Fr. Bryan Howard
Holy Thursday Mass of the Lord’s Supper – 29 March 2018
The ancient Israelites had many different kinds of sacrifices. They had thank offerings, given to thank God for some great blessing, and sin offering, in reparation for a sin committed, and holocaust offerings. They had offerings of bread and of grain, of grapes, libations of wine and milk, offerings of lambs, goats, bulls, and oxen. Some were offered every day and some only once a year, but they all had two thing in common. Every offering and sacrifice had to be offered in the Temple in Jerusalem, and it had to be offered by a priest. By the law of God, that was the only place where a sacrifice could be made, because it was the house of God. So, why do we call the death of Jesus on the Cross a sacrifice. First, human sacrifice was forbidden in ancient Israel. Second, it happened outside of the Temple, and outside of Jerusalem. Third, there was no Jewish priest. An ancient Jew would have called the death of Jesus an execution, or maybe even a martyrdom, but they never would have called it a sacrifice. So, how did the apostles, who were Jewish, come to consider the death of Jesus a sacrifice, and not just any sacrifice, but the one perfect sacrifice through which our sins are forgiven and we are united to God for eternity?
Well, it has to do with what we’re celebrating today, the Last Supper. You see, the Last Supper was a seder meal, a ritual meal, and it followed a very strict order. It began with the sacrifice of a lamb in the Temple, and continued with a meal at home. When you ate, when you drank, and the prayers to be said was all laid out. So, the apostles must have been very confused when Jesus, at the Last Supper, began to change things. During a traditional seder meal, you eat roasted lamb, bitter herbs, and drink 4 glasses of wine a certain times. The third cup of wine is called the cup of blessing, and it was this cup that Jesus took, and said the blessing, and gave it to His disciples saying, “This cup is the new covenant in my blood. Do this, as often as you drink it, in remembrance of me.” Then He said that He would not drink again from the fruit of the vine until He would drink it new in the kingdom of God. The disciples must have been thinking, “But Jesus, what do you mean you won’t drink again the fruit of the vine? There’s another cup of wine in this very meal.” But Jesus left for the Garden of Gethsemane before the end of the meal, before the fourth cup, which is called the Cup of Acceptance, or, sometimes, the Cup of Consummation.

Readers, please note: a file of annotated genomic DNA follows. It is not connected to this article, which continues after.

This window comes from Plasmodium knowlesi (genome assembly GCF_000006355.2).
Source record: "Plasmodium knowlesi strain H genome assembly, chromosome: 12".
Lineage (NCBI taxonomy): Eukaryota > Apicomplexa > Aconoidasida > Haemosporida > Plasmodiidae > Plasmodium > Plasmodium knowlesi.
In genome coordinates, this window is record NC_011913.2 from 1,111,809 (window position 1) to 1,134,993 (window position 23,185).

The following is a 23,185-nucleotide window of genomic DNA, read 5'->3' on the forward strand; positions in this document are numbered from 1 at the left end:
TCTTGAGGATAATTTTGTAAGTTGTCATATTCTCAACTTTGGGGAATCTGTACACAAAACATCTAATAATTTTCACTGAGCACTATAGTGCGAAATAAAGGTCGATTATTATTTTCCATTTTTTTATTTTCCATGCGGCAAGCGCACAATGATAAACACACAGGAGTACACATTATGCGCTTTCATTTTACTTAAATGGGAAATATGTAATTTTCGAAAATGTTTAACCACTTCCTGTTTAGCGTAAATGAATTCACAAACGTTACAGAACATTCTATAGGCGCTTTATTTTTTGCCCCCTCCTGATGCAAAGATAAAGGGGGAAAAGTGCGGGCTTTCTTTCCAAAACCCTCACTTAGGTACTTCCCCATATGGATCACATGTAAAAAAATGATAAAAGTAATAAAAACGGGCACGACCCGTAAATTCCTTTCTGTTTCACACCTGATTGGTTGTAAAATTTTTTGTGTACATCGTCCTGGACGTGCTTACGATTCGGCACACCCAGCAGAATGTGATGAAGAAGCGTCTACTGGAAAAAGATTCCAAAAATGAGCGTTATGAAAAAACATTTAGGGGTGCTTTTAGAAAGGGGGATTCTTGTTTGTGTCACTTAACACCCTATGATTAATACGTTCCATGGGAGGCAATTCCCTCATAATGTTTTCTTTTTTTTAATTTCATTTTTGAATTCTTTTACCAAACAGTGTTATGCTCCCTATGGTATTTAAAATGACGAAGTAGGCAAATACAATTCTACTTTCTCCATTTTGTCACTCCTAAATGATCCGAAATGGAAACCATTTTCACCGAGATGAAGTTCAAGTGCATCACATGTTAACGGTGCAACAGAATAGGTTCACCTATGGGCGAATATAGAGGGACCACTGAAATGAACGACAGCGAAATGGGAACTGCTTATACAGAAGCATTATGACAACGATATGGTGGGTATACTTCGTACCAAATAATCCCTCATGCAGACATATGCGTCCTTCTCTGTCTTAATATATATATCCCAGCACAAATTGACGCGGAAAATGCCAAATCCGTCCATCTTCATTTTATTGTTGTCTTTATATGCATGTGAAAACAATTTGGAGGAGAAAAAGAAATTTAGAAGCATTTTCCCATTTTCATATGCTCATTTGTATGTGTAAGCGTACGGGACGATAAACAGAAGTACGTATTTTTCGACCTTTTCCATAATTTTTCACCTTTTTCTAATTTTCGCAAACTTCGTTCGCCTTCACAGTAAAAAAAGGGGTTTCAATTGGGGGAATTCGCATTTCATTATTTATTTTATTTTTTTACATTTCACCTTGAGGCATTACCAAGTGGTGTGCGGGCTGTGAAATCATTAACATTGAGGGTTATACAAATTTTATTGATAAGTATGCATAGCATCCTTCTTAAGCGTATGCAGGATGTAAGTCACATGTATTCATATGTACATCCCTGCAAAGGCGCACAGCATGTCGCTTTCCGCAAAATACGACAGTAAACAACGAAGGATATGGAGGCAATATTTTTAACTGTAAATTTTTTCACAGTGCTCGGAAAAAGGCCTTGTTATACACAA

Do you remember what Jesus said in the Garden, when He went forward to pray? “Father, if you are willing, take this cup away from me; still, not my will but yours be done.” The cup is the cup of suffering that is in store for Him, but perhaps He’s also referring to the last cup of the Seder meal. What were the last words that Jesus spoke from the Cross, before He surrendered His Spirit? “It is finished.” Which, in Latin, is Consummatum Est, “It is consummated.” Jesus accepts the cup of suffering from that He had to bear, and, through it, consummates, or completes, His mission.
By reflecting on the Last Supper and the Cross of the Lord, the apostles saw the connection between the two. The Last Supper was preparing them for the memorial of the Cross, and we can remember and celebrate the Cross of the Lord by reliving the Last Supper, which is what we do in the Mass. We listen to the history of salvation in the readings of the mass, we speak the words that Jesus spoke, we offer the sacrificial Lamb, the Lamb of God, and we share a meal, the bread that becomes the Body of Christ and the wine that becomes His blood. In the John, chapter 6, we read the words of Jesus, “Unless you eat the flesh of the Son of Man and drink His blood, you will not have life in you.”
So, stay close to the Mass, because it is through the Mass that you stay close to the Cross, God’s great act of love for us, and receive His life in your soul.
Fr. Bryan became pastor of Our Lady of Lourdes on July 3, 2017. Read his bio here.